Each of us carry to this day, memories of our childhood both good and bad. It is hoped that the memorable experiences far outweigh the forgettable. When I think back to my own childhood, I am filled with many great memories. And although my family has gone through its share of loss and disappointment, I have no complaints and will remain grateful to my loving parents. Further, I do believe that there is something about being a kid in America during the 1980s that truly is hard to put into words. The shows I remember watching on television influenced millions of children like myself across America. Most of us are familiar with Jim Henson’s (1936-1990) Sesame Street and the show Reading Rainbow starring LeVar Burton. But there was another program that my brother and I could not wait to see and the anticipation that consumed us was shared by our peers. The show was Mr. Rogers’ Neighborhood , the brainchild of the late Fred McNeely Rogers (1928-2003) whom the world knew simply and affectionately as Mr. Rogers. This biography of Rogers came up in my list of recommendations on Amazon and I knew instantly that I would have to read it. It is the second book I have read by Charles River Editors, who also published Operation Condor: The History of the Notorious Intelligence Operations Supported by the United States to Combat Communists across South America, a short yet thorough examination of the murderous policies of the right wing dictatorships that once plagued Latin America.
Before starting the book, I asked myself just who was Fred Rogers? As a kid, I knew nothing about the man himself and the image in my mind of him was with his trademark cardigan sweater. But as can be seen in this short but informative biography, there was far more to his life than we could have imagined as kids and his on-screen persona was not that far off from who he was in real life. The native of Latrobe, Pennsylvania could have ended up in just another blue collar job but found his calling in the world of television. The author retraces Roger’s path, paying close attention to his early show The Children’s Corner, which helped set the stage for the show that made him an icon. Rogers undoubtedly had a great supporting cast that incredibly included the late George Romero (1940-2017) and Michael Keaton.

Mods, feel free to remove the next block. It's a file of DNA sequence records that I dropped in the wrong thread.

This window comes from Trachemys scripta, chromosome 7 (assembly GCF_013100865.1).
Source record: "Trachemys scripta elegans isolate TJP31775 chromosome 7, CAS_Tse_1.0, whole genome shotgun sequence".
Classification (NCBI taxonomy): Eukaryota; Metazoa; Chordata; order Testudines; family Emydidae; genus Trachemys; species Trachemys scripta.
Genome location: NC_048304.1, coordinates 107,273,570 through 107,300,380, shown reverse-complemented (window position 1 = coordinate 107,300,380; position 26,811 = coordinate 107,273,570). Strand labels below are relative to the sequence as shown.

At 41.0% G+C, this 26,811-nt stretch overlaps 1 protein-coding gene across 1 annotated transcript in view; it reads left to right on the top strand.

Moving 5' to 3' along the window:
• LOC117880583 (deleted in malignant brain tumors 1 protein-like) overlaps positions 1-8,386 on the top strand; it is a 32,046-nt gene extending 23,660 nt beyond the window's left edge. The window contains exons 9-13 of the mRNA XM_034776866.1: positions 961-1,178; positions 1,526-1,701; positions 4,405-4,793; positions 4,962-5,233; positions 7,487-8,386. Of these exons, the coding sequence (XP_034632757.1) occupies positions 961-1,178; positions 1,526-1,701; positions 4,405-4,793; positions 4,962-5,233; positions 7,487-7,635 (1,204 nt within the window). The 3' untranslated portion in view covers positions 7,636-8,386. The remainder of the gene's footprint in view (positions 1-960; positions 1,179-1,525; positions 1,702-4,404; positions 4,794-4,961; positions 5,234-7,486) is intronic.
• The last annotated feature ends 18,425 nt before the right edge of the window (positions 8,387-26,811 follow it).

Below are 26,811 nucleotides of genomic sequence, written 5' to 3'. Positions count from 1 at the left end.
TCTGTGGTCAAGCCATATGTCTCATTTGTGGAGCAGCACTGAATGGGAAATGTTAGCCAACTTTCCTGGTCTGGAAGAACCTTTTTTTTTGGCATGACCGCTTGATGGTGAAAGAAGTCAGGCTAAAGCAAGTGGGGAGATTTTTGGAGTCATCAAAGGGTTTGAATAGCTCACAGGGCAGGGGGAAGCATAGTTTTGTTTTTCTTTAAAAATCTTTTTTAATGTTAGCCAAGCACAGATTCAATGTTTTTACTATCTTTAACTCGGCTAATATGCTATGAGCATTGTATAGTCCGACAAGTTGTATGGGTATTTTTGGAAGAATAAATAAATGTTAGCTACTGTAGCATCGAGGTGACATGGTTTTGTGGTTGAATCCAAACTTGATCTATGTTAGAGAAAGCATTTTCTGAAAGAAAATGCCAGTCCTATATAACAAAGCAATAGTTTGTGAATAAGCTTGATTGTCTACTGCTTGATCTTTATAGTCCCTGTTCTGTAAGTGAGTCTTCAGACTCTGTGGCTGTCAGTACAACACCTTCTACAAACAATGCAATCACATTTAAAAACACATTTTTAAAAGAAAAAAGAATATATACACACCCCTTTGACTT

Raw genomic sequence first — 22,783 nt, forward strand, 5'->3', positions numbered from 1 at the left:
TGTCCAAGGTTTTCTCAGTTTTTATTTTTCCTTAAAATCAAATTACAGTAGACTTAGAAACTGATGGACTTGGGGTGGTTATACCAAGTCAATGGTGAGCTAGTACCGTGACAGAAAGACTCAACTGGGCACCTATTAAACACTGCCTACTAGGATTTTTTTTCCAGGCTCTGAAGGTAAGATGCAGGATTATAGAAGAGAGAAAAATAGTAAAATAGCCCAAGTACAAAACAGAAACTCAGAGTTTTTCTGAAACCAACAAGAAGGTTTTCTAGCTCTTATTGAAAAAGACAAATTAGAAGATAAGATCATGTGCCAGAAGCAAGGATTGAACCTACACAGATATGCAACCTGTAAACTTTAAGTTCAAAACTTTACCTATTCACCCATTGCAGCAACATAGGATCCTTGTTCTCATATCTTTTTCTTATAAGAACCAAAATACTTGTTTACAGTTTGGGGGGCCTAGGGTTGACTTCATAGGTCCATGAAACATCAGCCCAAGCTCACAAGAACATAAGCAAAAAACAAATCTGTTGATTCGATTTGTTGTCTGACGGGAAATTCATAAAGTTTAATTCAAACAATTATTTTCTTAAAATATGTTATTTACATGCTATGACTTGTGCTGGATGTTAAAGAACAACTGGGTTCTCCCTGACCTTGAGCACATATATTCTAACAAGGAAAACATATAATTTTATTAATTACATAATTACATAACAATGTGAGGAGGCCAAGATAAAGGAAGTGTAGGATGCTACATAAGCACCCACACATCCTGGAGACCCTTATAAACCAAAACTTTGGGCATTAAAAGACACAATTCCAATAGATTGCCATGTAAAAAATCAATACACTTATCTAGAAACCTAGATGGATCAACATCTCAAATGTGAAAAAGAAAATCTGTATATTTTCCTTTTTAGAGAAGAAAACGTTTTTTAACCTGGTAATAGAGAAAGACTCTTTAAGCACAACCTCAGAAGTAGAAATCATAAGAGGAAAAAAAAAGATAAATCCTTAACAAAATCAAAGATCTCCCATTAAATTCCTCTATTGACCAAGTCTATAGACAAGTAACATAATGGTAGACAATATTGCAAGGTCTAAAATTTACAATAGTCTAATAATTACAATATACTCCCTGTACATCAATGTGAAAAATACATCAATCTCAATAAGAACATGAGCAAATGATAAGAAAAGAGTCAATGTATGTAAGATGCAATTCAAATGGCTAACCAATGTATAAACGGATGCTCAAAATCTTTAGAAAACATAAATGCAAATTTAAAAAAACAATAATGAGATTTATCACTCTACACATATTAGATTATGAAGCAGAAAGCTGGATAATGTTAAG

Learning about Rogers’ personal life was equally as interesting and from what the author has written, he was a devoted family man who also showed that same love to the kids of other parents through his show which he believed truly needed to be formatted in a way that helps children be who they are. His efforts and the finished product are a testament to his enduring ingenuity. And by the time his show ended in 2001, Fred Rogers had rightfully earned a place in the homes and hearts of families in American and abroad. Less than two years after the final episode he succumbed to stomach cancer but his legacy remains firm and in 2019, Tri-Star Pictures released A Beautiful Day in the Neighborhood, starring Hollywood legend Tom Hanks in the role of Fred Rogers. I have yet to see the film but I am sure that Hanks delivered the goods as he always does.
Without question, there is far more the Rogers’ story than we know but this book is a good start to understanding who the real Fred Rogers was. My only complaint is that I wish the book was longer. As I read further through it, I became even more intrigued by Rogers’ rise to stardom and the enormous amount of work that went on behind the scenes. However, the biography as it is here is written beautifully and tells Rogers’ story directly and without fanfare. Essentially, we learn who he was and why he is still important and always will be. And when I do step outside and enjoy the weather, I am reminded of Rogers’ words that it is a beautiful day in the neighborhood. Great read.
“The world needs a sense of worth, and it will achieve it only by its people feeling that they are worthwhile.” – Fred Rogers (1928-2003)